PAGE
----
Mathematician of the month: C.F.Gauss(1777-1855)
If you are fond of mathematics, you must know who he is.
At the age of seven, Carl Friedrich Gauss started elementary school, and his potential was noticed almost immediately. His teacher, Buttner, and his assistant, Martin Bartels, were amazed when Gauss summed the integers from 1 to 100 instantly by spotting that the sum was 50 pairs of numbers each pair summing to 101.
Two of Gauss's last doctoral students were wrote a fine description of his supervisor:
... usually he sat in a comfortable attitude, looking down, slightly stooped, with hands folded above his lap. He spoke quite freely, very clearly, simply and plainly: but when he wanted to emphasise a new viewpoint ... then he lifted his head, turned to one of those sitting next to him, and gazed at him with his beautiful, penetrating blue eyes during the emphatic speech. ... If he proceeded from an explanation of principles to the development of mathematical formulas, then he got up, and in a stately very upright posture he wrote on a blackboard beside him in his peculiarly beautiful handwriting: he always succeeded through economy and deliberate arrangement in making do with a rather small space. For numerical examples, on whose careful completion he placed special value, he brought along the requisite data on little slips of paper.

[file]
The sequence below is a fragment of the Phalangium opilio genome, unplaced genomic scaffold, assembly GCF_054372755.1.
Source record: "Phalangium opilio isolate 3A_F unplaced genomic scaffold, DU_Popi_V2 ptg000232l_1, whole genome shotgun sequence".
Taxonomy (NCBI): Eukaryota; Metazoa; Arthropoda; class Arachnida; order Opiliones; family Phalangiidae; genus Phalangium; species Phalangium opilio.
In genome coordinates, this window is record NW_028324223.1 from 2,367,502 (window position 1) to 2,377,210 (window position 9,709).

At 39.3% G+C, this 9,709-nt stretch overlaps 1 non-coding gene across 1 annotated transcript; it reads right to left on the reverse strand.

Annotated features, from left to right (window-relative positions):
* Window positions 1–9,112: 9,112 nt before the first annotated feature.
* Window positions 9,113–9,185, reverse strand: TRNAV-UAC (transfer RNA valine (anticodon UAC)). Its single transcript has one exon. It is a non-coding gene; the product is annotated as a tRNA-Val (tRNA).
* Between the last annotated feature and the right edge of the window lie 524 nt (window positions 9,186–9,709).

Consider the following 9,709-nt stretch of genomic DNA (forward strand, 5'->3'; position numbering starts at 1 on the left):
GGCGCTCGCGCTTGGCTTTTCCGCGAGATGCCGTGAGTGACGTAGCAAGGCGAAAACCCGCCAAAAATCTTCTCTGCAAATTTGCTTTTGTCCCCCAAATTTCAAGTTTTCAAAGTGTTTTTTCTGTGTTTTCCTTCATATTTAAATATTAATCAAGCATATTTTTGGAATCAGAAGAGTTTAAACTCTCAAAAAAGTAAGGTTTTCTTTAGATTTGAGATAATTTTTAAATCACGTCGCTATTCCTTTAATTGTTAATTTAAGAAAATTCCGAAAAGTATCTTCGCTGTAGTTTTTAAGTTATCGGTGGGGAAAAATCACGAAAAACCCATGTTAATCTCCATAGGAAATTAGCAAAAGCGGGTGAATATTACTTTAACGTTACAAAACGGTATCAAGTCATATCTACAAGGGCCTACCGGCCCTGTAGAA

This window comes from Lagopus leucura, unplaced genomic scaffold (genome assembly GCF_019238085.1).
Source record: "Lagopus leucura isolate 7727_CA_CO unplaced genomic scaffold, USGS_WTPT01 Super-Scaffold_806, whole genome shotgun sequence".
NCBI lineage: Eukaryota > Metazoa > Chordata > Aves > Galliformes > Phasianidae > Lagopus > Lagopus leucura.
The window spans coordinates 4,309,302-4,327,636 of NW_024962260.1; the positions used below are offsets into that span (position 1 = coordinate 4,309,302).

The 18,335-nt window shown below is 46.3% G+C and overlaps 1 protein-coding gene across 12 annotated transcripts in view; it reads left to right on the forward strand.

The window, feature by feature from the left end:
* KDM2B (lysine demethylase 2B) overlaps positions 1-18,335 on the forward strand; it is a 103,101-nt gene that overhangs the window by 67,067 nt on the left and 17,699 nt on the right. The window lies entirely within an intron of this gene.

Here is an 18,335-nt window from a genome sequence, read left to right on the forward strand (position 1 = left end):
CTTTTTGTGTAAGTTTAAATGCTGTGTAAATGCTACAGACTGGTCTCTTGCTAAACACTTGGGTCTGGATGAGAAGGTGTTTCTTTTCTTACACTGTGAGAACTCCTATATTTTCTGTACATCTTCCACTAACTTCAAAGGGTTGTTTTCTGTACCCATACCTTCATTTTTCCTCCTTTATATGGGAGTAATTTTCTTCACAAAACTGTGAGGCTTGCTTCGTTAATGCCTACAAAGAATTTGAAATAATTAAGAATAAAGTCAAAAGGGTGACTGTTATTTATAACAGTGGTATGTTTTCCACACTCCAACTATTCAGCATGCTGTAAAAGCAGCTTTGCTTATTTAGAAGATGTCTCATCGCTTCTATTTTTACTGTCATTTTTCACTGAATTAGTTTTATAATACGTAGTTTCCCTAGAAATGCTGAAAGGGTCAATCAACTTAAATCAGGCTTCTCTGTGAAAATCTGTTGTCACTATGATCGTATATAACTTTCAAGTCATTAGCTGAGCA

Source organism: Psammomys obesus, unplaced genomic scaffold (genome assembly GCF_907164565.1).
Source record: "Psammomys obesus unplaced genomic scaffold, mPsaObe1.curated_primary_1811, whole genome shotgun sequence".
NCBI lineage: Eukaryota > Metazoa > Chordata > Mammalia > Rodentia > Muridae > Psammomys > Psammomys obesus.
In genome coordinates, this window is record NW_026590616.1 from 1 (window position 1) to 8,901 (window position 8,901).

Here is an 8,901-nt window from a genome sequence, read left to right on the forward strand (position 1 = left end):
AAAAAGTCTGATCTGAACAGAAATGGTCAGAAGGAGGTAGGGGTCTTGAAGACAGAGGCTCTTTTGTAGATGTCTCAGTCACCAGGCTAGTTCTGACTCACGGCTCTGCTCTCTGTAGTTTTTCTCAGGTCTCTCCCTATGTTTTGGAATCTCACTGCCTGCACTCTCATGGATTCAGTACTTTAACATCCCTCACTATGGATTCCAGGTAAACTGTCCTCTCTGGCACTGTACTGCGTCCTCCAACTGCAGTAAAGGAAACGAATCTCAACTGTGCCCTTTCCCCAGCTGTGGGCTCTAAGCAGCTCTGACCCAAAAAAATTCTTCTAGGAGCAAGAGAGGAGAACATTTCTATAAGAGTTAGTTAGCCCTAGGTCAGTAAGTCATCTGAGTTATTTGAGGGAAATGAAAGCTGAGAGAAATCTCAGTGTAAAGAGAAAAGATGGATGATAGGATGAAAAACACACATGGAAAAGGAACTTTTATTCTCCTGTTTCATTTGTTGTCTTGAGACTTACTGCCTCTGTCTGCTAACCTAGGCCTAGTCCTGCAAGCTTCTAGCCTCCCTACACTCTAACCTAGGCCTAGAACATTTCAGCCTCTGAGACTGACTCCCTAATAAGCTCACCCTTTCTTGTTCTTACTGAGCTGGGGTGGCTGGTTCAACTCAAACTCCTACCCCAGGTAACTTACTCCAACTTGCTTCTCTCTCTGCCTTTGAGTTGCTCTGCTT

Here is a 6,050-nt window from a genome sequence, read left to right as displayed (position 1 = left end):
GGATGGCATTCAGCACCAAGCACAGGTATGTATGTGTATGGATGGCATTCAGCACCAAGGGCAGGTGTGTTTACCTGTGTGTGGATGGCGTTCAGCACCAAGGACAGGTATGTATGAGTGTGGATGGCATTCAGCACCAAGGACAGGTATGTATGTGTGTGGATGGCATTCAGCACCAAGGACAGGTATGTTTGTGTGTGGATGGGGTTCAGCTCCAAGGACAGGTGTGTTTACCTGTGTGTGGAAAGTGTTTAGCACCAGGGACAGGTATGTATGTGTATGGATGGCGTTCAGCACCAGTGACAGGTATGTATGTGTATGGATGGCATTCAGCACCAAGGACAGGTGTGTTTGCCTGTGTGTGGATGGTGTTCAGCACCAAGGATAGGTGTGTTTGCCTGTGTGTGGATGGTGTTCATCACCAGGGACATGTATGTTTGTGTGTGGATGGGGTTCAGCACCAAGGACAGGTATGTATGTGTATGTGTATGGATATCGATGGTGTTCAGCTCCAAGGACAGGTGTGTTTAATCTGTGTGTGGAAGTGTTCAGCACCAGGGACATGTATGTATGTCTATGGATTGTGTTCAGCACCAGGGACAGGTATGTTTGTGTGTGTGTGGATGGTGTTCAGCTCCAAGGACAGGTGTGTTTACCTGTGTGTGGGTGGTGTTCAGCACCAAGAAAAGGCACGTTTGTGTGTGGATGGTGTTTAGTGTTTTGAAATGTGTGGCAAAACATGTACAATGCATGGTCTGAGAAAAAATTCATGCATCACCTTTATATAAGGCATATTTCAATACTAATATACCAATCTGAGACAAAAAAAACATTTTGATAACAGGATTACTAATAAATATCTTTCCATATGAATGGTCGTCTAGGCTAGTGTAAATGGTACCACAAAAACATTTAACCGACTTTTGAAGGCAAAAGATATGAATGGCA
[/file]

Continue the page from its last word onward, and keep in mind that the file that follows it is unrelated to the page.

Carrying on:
On his grave, there is a regular 17-gon sculputured on it to commemerate the great Mathematician.